After lunch, we made our way to Luray Caverns, where we strolled through a large bey of stalactites and stalagmites, and the most amazing, Dream Lake. I couldn’t believe my eyes—the almost-still water reflected the ceiling perfectly, making everything look like we were on the inside of a gigantic clam shell. We curled around the walkways, taking in the formations and enjoying a break from the stifling late-June heat, but it did get a bit crowded in the caverns. This is what I dislike about traipsing through nature: there are too many damn tourists. I don’t have a leg to stand on, given that I’m a tourist, too. It’s not the same as being a resident of DC and feeling some moral justification in condescending to everyone in shorts and Teva sandals.

After the caverns we attempted to find our bed and breakfast. Susanne thought it was on Court Street. This was light years ahead of me, who didn’t know where in the hell it was, having looked for too long at the Google map the night before. We pulled up to the building, finally, after asking a lady in the Luray Visitor’s Center, who thankfully knows the location of each and every standing structure in town. Knocking at the door, nobody answered. Fortunately we knew that this B&B was part of a small conglomerate, so we made our way to one of the other three inns and hoped someone would be around.

Susanne caught the innkeeper just as he was heading out. When she inquired about how we checked in to the other inn, he punted. Just stay here instead, he said, as they didn’t have any guests for that night signed up. Really? I was surprised. He told us the rooms were nice, he wouldn’t charge us any more than we’d already booked for, so heck, we hauled our bags to the second floor and were astonished to receive the keys to “The Boudoir Suite.” Ooh. Boudoir. I hadn’t seriously thought about boudoirs since a senior colleague asked me to meet him at his boudoir, thinking it was a synonym for “office.” I attempted to correct him, but he would have nothing of being told he was wrong.

Inside, we were greeted by a four poster bed and a two-person Jacuzzi in the next room. Not too shabby! We’d lucked out and strangely enough, had beetles to thank for our good fortune. I hoped that this suite wouldn’t be plagued by frogs.

We geared up for the rehearsal dinner by enjoying a 2007 Chateauneuf de Pape wine with Dr. Wine Aficiando, Jody. It was tremendously good, and we compared notes, which Jody took the time to write down, not wanting, heh, to rely on memory alone. What a smart woman. Things go more easily when we write them down, don’t they?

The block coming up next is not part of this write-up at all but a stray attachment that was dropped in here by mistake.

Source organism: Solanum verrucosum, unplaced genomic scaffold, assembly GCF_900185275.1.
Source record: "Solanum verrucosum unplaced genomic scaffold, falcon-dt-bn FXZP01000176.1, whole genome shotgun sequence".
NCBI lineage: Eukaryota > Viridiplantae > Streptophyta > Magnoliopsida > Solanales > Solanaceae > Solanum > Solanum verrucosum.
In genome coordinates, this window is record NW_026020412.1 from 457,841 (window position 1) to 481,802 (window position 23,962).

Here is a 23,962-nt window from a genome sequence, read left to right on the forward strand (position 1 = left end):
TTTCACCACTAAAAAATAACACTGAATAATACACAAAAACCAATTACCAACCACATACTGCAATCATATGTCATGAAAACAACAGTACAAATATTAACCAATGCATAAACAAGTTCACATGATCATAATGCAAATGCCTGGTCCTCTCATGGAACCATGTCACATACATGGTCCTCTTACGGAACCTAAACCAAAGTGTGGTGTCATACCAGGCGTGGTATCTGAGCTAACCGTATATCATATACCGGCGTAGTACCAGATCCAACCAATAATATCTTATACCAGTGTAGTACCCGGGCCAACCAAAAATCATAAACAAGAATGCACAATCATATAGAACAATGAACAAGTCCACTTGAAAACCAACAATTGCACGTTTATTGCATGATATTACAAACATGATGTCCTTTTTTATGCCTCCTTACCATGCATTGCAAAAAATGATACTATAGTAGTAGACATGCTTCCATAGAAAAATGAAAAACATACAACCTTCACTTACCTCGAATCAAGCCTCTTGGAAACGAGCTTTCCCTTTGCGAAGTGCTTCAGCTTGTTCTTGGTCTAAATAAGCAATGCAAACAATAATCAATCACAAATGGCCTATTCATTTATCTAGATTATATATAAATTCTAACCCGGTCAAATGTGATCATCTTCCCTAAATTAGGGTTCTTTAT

At the rehearsal dinner, which had nothing to do with a rehearsal, we dined on some barbeque and Susanne ate her second pulled pork sandwich of the day. This was not going to end well, I figured, especially since the next day, the wedding day, came complete with barbeque buffet. It may be a while before Susanne heads anywhere near a pig.

Deducing the tourist

We’ve been through four hotels in as many nights, and after our repeated exposure, I’m now prepared to say a few things about the Tourist of the West, at least as far as hoteliers are concerned. Using the set ups of our rooms as indirect indicators, I’ve deduced the following:

  1. Tourists in the West like extremely hot showers. If you are not a Tourist of the West, you need only turn the shower dial three-quarters of a scant inch to get the water in the hot tub range of 100–103.
  2. They are likely to bring along their small-to-medium size dog, even to national parks where the rangers tell them that those dogs only look like tasty snacks to the bears. Because clearly, they aren’t just dogs to the Tourist in the West, they’re part of the family. Would you leave your little sister at home while you go on vacation? (That’s rhetorical.)
  3. They still smoke. Nothing cuts through the crisp air of Wyoming and Idaho like a fresh Marlboro.
  4. They appreciate the free continental breakfast. Even the 2.5 star motels have a free continental breakfast of Costco-purchased food. Nothing says roughing it like making your own burned waffle while CNN plays on a communal television.
  5. The Tourist in the West either doesn’t noticed or has actually caused every bed in the hotel/motel circuit to be as lumpy as spoiled cottage cheese. Perhaps using topographical maps as beds is a form of massage that I simply haven’t yet noticed.
  6. The Tourist in the West likes to fancy herself a horse-riding, white water-rafting expert, although it would appear that she has done neither in a long, long time. The people out there riding horses and braving the Snake River seem to be different tourists altogether.
  7. The Tourist in the West likes to wear a ball cap from a college they attended roughly 40 years ago, or a ball cap from some relative or friend’s college attended roughly 20–40 years ago. This is because they think, it appears, that they are thus wearing a conversation piece on their head. DO NOT engage the Tourist in the West in any conversation, however, unless you have half an hour to kill.

Now then, back to my vacation! We’re going to see Mt. Rushmore today, and thus discover why South Dakota’s tourism revenue far, far exceeds that of North Dakota.